Bemidji -- In keeping with a core piece of his 2018 re-election platform, Minnesota Secretary of State Steve Simon is focused on maintaining the security of polling places in 2020.

Over the past year, Simon's office has directed millions of dollars toward election security procedures and on Thursday, he visited Beltrami County Auditor JoDee Treat to get insight on how 2020 looks for local governments. The visit was part of an annual tour Simon has done since taking office.

"Every year, I visit all 87 counties and so far I've made it to 58," Simon told the Pioneer. "The stops vary, depending on the three areas of our office, from elections to business registration services and our Safe at Home address confidentiality program we run."

Thursday's visit was two-fold for Simon, as he also met with Walker business leaders to discuss economic development after his stop in Bemidji.

The top priority for his office, though, remains shoring up the state's election integrity ahead of a presidential election year. In doing so, Simon said there are two types of interference his office most has to work against.

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"One is the infrastructure piece," Simon said. "Making sure our databases and polling places are safe. Then there's the other piece, regarding misinformation and disinformation. Flooding our social media to pit Americans against each other."

In 2016, Minnesota was one of 21 states identified as a target for election interference, he said.

"Intelligence authorities have given us briefings, letting us know what happened," Simon said. "The good news is nothing bad did happen. But, election security is a race without a finish line, you have to stay ahead of the bad guys."

To stay ahead of those who would interfere, the Legislature authorized $6.6 million in federal funding for the office to invest in election security. Before the funding was approved, Simon said his office made a head start with a work group of representatives from both major parties, cyber security professionals, as well as officials from cities, counties and townships.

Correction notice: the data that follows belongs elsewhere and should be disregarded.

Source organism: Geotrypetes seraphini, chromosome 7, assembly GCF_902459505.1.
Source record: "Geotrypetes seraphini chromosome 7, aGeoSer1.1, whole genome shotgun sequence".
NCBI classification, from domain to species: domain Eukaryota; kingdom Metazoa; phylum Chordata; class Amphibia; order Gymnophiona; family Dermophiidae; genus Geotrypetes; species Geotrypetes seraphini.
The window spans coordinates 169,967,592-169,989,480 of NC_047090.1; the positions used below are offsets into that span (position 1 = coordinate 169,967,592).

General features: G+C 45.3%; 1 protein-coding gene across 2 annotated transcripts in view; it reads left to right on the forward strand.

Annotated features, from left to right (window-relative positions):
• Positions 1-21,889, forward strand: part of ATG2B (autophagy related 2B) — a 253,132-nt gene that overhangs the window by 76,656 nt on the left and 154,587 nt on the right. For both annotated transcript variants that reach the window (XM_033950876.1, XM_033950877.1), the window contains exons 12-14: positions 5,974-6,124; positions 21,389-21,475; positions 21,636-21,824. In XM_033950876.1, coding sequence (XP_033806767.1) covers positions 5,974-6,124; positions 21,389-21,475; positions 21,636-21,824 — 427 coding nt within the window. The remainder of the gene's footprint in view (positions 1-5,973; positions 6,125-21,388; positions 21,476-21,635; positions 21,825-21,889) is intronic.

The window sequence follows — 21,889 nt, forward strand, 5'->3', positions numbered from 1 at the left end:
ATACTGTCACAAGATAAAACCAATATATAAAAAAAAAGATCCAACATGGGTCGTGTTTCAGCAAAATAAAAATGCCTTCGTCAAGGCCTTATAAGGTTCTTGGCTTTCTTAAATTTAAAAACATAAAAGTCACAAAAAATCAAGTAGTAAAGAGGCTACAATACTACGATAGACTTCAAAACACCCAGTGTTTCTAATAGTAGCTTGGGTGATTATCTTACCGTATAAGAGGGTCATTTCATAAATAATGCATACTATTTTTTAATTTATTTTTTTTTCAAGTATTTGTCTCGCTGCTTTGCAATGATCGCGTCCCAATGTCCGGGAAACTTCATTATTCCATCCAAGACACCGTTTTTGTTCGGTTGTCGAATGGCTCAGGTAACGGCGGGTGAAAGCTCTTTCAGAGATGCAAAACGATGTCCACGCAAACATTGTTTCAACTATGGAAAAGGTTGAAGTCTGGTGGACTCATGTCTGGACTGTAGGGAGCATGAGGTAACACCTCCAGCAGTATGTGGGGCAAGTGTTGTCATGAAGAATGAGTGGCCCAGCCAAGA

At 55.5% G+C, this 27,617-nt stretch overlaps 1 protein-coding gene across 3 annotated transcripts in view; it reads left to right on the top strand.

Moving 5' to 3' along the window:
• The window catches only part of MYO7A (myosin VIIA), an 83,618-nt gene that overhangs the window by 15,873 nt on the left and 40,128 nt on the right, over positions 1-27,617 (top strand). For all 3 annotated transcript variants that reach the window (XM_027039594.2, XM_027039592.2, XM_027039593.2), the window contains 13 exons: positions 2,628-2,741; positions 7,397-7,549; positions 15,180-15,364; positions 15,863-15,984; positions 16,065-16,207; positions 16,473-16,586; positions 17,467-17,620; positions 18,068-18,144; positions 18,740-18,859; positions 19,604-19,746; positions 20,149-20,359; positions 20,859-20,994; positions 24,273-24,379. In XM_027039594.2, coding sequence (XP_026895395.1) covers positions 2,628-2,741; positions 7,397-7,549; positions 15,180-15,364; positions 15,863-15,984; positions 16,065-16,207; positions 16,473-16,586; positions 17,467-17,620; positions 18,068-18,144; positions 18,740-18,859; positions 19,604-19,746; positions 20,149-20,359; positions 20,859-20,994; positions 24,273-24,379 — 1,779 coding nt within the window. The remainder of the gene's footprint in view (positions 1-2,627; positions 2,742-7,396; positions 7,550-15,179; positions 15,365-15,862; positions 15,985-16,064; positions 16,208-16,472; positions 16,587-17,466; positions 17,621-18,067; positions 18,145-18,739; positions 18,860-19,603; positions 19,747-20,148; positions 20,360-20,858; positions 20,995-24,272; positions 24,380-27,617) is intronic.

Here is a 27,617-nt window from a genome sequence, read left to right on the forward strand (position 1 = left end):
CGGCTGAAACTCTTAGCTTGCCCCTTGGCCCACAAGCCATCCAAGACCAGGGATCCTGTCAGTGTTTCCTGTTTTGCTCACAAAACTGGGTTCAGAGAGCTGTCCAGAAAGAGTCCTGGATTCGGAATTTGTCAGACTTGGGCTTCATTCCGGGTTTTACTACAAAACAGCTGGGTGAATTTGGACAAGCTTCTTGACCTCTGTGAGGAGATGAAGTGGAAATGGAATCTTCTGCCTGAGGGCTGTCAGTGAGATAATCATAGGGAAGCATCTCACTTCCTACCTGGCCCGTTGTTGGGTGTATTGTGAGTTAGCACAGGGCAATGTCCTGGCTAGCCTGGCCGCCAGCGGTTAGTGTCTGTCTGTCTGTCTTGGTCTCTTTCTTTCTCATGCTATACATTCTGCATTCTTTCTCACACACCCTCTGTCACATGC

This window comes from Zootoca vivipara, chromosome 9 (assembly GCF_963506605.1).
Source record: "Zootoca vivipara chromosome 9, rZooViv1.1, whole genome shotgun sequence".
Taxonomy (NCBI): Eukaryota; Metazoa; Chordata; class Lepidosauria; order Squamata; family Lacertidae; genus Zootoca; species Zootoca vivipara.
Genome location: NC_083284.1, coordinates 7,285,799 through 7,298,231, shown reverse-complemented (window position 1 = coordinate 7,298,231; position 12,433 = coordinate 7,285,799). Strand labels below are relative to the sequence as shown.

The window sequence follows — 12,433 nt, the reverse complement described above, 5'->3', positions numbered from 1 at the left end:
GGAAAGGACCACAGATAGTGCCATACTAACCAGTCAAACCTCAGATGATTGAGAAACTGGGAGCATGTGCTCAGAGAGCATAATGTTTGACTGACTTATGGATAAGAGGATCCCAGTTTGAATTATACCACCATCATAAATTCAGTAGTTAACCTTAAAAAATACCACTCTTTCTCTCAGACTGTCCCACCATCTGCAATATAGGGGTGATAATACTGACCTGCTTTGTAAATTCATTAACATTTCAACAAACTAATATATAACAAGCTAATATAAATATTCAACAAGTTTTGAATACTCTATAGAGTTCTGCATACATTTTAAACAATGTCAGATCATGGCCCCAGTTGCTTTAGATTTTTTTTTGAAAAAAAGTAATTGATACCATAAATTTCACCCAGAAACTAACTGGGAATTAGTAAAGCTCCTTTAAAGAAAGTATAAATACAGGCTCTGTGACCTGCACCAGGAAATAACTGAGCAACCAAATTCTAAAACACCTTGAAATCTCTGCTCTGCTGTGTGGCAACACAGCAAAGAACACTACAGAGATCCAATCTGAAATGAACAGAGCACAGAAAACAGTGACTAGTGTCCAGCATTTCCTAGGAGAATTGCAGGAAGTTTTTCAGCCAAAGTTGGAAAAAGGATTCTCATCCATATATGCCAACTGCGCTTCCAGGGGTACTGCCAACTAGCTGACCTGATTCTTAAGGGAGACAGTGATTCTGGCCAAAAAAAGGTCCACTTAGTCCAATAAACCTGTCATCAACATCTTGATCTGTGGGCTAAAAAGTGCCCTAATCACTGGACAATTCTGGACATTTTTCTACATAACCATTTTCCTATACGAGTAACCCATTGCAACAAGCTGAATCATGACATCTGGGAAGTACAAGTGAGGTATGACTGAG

"The key thing we're doing is re-coding and re-securing our statewide voter registration database," Simon said. "Ours was built in 2004, and built well. But like a lot of things built in 2004, it's behind the times. That alone is about $1.3 million."

Simon said his office is also using the funds on a cyber navigator who will work as a partner with government units on local election security issues.

"This is crucial," Simon said. "We're all in this together, because it's the cities, counties and townships that count the votes, buy the equipment and hire the judges."

While Simon has been in the role since winning the 2014 election, though, his office is less familiar with Minnesota's new presidential primary coming up in March 2020, as the state previously held caucuses.

"We're all on the dock jumping into the lake at the same time. It's new for all of us," Simon said. "There are a lot of questions. It's in winter, so will all the election judges be here, or are they snow birds? It's also happening at a busy time for auditors who are doing their tax work."

One area where Simon said early progress was made was in financially helping local governments with the costs.

"It would otherwise be a hit for them to be holding the bag financially," Simon said. "To their credit, in a bipartisan way, the Legislature committed to reimbursing local governments. The fact is there are townships that sometimes don't plow or winterize their town halls, so that has to be paid for."

Minnesota's presidential primary will take place on March 3, 2020, which has been dubbed "Super Tuesday." The state shares the primary date with Alabama, Arkansas, California, Colorado, Maine, Massachusetts, North Carolina, Tennessee, Texas, Utah, Vermont and Virginia.

Minnesota will still have a primary on Aug. 11 for city, county and statewide races, followed by the general election on Nov. 3, 2020.